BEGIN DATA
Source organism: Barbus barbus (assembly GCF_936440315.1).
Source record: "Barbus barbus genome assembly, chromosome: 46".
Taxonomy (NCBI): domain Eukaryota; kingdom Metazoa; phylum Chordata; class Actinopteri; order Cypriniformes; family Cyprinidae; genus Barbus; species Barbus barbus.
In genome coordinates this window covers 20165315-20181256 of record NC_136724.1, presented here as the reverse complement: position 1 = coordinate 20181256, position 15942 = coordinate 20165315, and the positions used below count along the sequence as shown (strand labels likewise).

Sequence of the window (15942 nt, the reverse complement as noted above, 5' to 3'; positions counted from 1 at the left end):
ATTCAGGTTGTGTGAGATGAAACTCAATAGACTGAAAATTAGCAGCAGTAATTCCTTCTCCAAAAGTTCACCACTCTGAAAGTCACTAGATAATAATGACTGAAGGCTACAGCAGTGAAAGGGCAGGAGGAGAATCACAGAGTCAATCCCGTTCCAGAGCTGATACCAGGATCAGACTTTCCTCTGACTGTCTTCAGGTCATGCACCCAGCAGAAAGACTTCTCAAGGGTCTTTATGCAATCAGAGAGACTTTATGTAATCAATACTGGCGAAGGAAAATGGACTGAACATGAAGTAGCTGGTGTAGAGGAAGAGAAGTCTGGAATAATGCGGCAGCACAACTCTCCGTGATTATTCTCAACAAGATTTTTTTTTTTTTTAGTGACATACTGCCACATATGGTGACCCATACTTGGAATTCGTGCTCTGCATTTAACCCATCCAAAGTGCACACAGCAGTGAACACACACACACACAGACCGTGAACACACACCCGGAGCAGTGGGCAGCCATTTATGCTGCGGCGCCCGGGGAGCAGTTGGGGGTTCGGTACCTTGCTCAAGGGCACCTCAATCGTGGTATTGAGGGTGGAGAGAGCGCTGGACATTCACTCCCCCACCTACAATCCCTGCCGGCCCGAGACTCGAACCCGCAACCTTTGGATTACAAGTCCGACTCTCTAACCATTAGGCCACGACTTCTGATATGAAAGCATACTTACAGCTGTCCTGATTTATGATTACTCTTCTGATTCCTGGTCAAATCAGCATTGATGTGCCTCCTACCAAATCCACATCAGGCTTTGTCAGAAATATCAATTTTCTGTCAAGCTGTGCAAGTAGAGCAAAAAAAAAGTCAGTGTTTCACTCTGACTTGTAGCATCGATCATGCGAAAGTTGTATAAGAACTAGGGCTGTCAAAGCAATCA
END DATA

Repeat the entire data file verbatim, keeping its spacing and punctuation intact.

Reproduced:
Source organism: Barbus barbus (assembly GCF_936440315.1).
Source record: "Barbus barbus genome assembly, chromosome: 46".
Taxonomy (NCBI): domain Eukaryota; kingdom Metazoa; phylum Chordata; class Actinopteri; order Cypriniformes; family Cyprinidae; genus Barbus; species Barbus barbus.
In genome coordinates this window covers 20165315-20181256 of record NC_136724.1, presented here as the reverse complement: position 1 = coordinate 20181256, position 15942 = coordinate 20165315, and the positions used below count along the sequence as shown (strand labels likewise).

Sequence of the window (15942 nt, the reverse complement as noted above, 5' to 3'; positions counted from 1 at the left end):
ATTCAGGTTGTGTGAGATGAAACTCAATAGACTGAAAATTAGCAGCAGTAATTCCTTCTCCAAAAGTTCACCACTCTGAAAGTCACTAGATAATAATGACTGAAGGCTACAGCAGTGAAAGGGCAGGAGGAGAATCACAGAGTCAATCCCGTTCCAGAGCTGATACCAGGATCAGACTTTCCTCTGACTGTCTTCAGGTCATGCACCCAGCAGAAAGACTTCTCAAGGGTCTTTATGCAATCAGAGAGACTTTATGTAATCAATACTGGCGAAGGAAAATGGACTGAACATGAAGTAGCTGGTGTAGAGGAAGAGAAGTCTGGAATAATGCGGCAGCACAACTCTCCGTGATTATTCTCAACAAGATTTTTTTTTTTTTTAGTGACATACTGCCACATATGGTGACCCATACTTGGAATTCGTGCTCTGCATTTAACCCATCCAAAGTGCACACAGCAGTGAACACACACACACACAGACCGTGAACACACACCCGGAGCAGTGGGCAGCCATTTATGCTGCGGCGCCCGGGGAGCAGTTGGGGGTTCGGTACCTTGCTCAAGGGCACCTCAATCGTGGTATTGAGGGTGGAGAGAGCGCTGGACATTCACTCCCCCACCTACAATCCCTGCCGGCCCGAGACTCGAACCCGCAACCTTTGGATTACAAGTCCGACTCTCTAACCATTAGGCCACGACTTCTGATATGAAAGCATACTTACAGCTGTCCTGATTTATGATTACTCTTCTGATTCCTGGTCAAATCAGCATTGATGTGCCTCCTACCAAATCCACATCAGGCTTTGTCAGAAATATCAATTTTCTGTCAAGCTGTGCAAGTAGAGCAAAAAAAAAGTCAGTGTTTCACTCTGACTTGTAGCATCGATCATGCGAAAGTTGTATAAGAACTAGGGCTGTCAAAGCAATCA